7247RE: [Adria-Umbria] Steel Donations/Loans Requested
- Jan 24, 2014
While it varies somewhat by state, in California, at least, a contractual waiver is generally effective up to the point of gross negligence or intentional harm. The waiver does not impact the right of the injured party to sue, but it serves as a defense for the organization.
Clumsy Claudette signs a waiver and stumbles out onto the combat field in borrowed armor.
Clumsy Claudette is injured due to negligently maintained armor that failed to protect.
Clumsy Claudette files a suit in the relevant court.
Adria responds to the lawsuit and asserts the waiver as a defense.
Court (hopefully) says “Yep, you waived your right to sue, Defendant’s motion is sustained, case over.”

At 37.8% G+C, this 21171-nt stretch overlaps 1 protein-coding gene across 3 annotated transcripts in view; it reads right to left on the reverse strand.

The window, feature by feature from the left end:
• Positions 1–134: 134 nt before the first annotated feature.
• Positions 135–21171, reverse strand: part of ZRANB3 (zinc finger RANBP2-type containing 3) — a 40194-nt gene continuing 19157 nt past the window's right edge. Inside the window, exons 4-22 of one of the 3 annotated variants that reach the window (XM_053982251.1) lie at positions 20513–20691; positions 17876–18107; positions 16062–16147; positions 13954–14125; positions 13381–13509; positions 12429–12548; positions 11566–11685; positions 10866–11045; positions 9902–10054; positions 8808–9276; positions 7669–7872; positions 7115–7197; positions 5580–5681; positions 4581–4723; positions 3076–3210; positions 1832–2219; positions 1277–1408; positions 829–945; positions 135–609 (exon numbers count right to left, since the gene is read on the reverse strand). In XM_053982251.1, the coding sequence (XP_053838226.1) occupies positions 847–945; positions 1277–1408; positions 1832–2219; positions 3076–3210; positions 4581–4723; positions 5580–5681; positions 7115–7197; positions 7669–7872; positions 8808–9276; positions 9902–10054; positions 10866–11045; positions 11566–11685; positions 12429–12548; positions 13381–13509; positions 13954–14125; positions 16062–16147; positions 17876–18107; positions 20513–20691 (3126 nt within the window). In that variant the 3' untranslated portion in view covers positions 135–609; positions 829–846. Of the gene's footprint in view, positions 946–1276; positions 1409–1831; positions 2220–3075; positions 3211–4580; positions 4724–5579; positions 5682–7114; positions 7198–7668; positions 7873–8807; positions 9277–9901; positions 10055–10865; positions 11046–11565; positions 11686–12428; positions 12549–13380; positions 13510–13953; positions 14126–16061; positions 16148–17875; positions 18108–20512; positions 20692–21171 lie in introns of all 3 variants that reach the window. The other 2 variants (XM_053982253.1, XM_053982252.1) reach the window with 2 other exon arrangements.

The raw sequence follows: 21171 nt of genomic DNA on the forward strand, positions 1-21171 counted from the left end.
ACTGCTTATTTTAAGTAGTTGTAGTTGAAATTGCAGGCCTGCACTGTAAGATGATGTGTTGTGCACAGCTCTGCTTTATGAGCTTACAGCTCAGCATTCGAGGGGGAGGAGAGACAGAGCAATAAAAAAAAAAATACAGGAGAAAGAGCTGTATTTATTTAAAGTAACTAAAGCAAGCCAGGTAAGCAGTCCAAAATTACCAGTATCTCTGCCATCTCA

Although often it would be Clumsy Claudette hiring a lawyer who makes a demand to which Adria responds by sending him a copy of the waiver and he tells Claudette she’s going to lose the case and it never goes to court.
The worst case would be protracted legal wrangling in an attempt to get around the waiver that eventually succeeds.
(not a lawyer, this isn’t advice) ~Cagar
While it is true a waiver could be signed (and should be) -- no waiver can take away a person's rights (i.e., if an injury should occur (great gods forbid it) it is entirely possible if a legal claim were made for say medical bills to be paid for, then the Kingdom and/or the person(s) whose armour it is/was could be named in such a request).
Just a couple of pence from me.
Kate, Comtesse de Morte
On Fri, Jan 17, 2014 at 6:33 PM, <fafnir187@...> wrote:
While I appreciate the concern regarding liability, I have spoken with TRM's and obtained their approval before working toward making this project a reality, and will proceed forward with their blessing. In all cases a waiver will be signed.
So...who's willing to donate what? :)
Sir Fafnir Hallgrim
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